[Advaita-l] Yoga and Advaita Vedanta - 4

Vidyasankar Sundaresan svidyasankar at hotmail.com
Mon Oct 16 18:57:46 CDT 2006

In the last three posts on this subject, we saw that Sankara bhagavatpAda 
sets apart yoga and vedAnta in BSBh 2.1.3, while quoting YS and referring 
positively to the actualization of powers obtained by yoga practice in BSBh 

At this juncture, one can ask, why is there so much ambiguity about all 
this? Is Sankara for or against yoga?

It is also possible to say, as some academic scholars have done, that 
Sankara misunderstands/misinterprets yoga.

A third argument is to say, there is really no difference, yoga is the same 
as advaita, because ultimately the Oneness of brahman is to be experienced 
through yoga practice. In this thinking, advaita is theory and yoga is 

A fourth argument is to say, Sankara bhagavatpAda teaches nothing other than 
knowledge (jnAna) as the means to moksha, so there is ultimately no place 
for yoga in advaita vedAnta.

That all the above are mistaken in various ways will be the thesis of this 
and subsequent posts in this subject. To begin with, a question as to 
whether Sankara is for or against yoga is meaningless. He is neither "for" 
nor "not for" nor "against" nor "not against" yoga. This is acknowledged by 
Sankara himself and resolved very clearly in his works. Both yoga and 
sAMkhya are accepted partially, where they do not conflict with the veda. 
Both yoga and sAMkhya are rejected partially, where they do conflict with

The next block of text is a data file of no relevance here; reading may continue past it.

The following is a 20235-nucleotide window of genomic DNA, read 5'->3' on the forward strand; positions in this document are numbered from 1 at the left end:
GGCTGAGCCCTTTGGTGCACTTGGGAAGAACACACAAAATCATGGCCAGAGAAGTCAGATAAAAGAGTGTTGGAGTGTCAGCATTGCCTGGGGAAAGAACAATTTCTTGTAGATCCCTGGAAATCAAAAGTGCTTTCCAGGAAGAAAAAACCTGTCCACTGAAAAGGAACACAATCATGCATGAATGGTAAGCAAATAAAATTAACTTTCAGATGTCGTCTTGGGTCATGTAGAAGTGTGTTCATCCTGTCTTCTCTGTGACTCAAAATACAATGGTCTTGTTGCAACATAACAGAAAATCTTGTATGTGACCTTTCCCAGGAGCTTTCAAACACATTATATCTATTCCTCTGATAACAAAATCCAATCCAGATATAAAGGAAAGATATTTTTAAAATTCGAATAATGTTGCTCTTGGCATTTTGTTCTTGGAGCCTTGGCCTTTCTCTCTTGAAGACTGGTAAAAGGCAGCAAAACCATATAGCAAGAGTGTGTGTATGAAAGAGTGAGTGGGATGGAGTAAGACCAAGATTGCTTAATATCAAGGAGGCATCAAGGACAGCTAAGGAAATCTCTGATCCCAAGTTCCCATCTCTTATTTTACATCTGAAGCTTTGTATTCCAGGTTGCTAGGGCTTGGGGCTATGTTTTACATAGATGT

the veda. The same logic, acceptance as per agreement with the veda and 
rejection as per conflict with the veda, is applied to all other smRti 
traditions too.

As Sankara bhagavatpAda says towards the end of BSBh 2.1.3, "upakurvantu" 
(let them help) - as far as helping the mumukshu to realize the truth, any 
system of thought may be helpful, but the vedAnta texts remain the deciding 
factor on what vedAntins accept or reject. To overlook this and to claim 
that Sankara misunderstands or misrepresents sAMkhya and yoga is quite 
wrong. Such a position reveals only one's own misunderstanding of both the 
thought and the history of the sAMkhya, yoga and advaita vedAnta systems.

To say that advaita is theory and yoga is practice, with the experience of 
brahman to be obtained through yoga, is another fallacious argument. It 
constructs a false unity around what are actually two distinct systems of 
philosophy. It achieves this false unity only by devaluing both advaita 
vedAnta practice and yoga theory. After all, there are both theory and 
practice within advaita vedAnta and there are both theory and practice 
within yoga.  Yes, within advaita, there is a clear culmination of knowledge 
(jnAna) in one's own experience (anubhava), but this personal experience 
does not guarantee the truth or otherwise of the advaita nature of brahman. 
There can be a wide spectrum of experience, depending on each person's 
eligibility (adhikAra). The true vedAntin therefore relies primarily on 
Sruti pramANa and then adduces logical arguments (yukti) around it. One's 
own anubhava is not a sure basis for building a philosophical argument, but 
at the same time, this anubhava is not something that another person can 
question. We will see in later posts where yoga fits in this context.

All the above discussion also is enough to set aside the fourth argument 
described above. On Sankara bhagavatpAda's own acknowledgement, there is 
partial acceptance and partial rejection of yoga. Hence, there is indeed 
some place for yoga within advaita vedAnta. In various places, he explains 
how various practices generally associated with yoga help towards 
realization. In the next couple of posts, I will cover all the remaining 
important references in BSBh that help us understand how and where exactly 
yoga fits in with advaita vedAnta as taught in the sUtra and the bhAshya.

SrI gurubhyo namaH,

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